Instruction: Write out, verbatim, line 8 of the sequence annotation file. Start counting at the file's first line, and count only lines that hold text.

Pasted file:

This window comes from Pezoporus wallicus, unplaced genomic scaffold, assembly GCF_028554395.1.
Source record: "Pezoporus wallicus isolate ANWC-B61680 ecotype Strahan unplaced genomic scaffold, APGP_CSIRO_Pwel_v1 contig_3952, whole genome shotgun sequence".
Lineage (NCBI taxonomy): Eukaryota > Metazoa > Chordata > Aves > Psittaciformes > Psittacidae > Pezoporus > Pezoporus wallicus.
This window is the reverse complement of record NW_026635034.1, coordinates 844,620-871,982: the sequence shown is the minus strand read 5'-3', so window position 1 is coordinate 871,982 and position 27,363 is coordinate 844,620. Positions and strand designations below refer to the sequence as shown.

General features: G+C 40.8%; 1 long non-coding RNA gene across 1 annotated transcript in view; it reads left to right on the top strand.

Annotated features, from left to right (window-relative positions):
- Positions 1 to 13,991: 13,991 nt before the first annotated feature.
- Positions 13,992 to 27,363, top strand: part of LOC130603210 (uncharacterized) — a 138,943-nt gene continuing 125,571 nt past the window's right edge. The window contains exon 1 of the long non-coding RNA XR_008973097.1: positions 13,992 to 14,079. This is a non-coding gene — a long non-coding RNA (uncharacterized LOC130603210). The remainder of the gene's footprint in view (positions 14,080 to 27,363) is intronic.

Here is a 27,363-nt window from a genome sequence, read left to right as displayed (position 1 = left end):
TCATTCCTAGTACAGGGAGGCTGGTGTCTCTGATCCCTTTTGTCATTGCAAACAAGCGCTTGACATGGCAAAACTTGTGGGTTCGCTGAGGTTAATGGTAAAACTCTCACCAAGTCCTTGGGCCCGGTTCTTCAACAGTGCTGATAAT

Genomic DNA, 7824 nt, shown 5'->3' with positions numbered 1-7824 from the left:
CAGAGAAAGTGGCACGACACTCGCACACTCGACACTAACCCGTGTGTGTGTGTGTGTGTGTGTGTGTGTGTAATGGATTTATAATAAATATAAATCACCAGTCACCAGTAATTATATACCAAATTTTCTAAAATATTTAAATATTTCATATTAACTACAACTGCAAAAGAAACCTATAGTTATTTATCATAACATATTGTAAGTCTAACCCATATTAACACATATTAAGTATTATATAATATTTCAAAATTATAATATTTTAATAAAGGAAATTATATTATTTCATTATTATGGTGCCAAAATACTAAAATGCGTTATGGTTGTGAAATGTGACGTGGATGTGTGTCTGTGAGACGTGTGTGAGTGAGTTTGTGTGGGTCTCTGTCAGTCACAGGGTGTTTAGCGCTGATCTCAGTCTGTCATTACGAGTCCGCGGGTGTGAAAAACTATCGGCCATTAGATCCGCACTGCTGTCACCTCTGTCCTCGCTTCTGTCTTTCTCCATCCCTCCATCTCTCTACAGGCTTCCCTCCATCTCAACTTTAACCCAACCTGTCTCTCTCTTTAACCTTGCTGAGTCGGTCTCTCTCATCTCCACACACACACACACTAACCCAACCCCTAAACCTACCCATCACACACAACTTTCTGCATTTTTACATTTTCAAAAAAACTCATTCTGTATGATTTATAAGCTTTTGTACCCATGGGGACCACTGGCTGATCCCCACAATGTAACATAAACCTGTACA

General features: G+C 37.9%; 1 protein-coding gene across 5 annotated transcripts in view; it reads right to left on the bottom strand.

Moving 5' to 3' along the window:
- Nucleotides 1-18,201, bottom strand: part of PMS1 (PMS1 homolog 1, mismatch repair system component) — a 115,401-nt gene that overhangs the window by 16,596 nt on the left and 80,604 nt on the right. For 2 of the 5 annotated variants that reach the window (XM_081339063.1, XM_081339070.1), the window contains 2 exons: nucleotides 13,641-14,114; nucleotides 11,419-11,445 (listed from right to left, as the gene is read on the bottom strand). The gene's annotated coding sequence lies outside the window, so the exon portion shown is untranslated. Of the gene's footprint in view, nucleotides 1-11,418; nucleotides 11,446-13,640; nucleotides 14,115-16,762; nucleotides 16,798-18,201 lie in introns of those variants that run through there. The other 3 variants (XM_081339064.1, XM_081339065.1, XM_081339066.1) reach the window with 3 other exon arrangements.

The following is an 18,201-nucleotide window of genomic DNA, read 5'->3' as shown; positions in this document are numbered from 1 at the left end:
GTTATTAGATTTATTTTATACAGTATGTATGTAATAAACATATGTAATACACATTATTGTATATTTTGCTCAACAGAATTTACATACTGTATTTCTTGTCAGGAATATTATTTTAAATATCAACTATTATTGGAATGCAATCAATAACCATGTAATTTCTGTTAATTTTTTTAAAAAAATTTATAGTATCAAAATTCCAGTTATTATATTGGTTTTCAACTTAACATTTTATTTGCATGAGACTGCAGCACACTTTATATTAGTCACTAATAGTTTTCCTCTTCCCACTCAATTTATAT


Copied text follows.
- Positions 13,992 to 27,363, top strand: part of LOC130603210 (uncharacterized) — a 138,943-nt gene continuing 125,571 nt past the window's right edge. The window contains exon 1 of the long non-coding RNA XR_008973097.1: positions 13,992 to 14,079. This is a non-coding gene — a long non-coding RNA (uncharacterized LOC130603210). The remainder of the gene's footprint in view (positions 14,080 to 27,363) is intronic.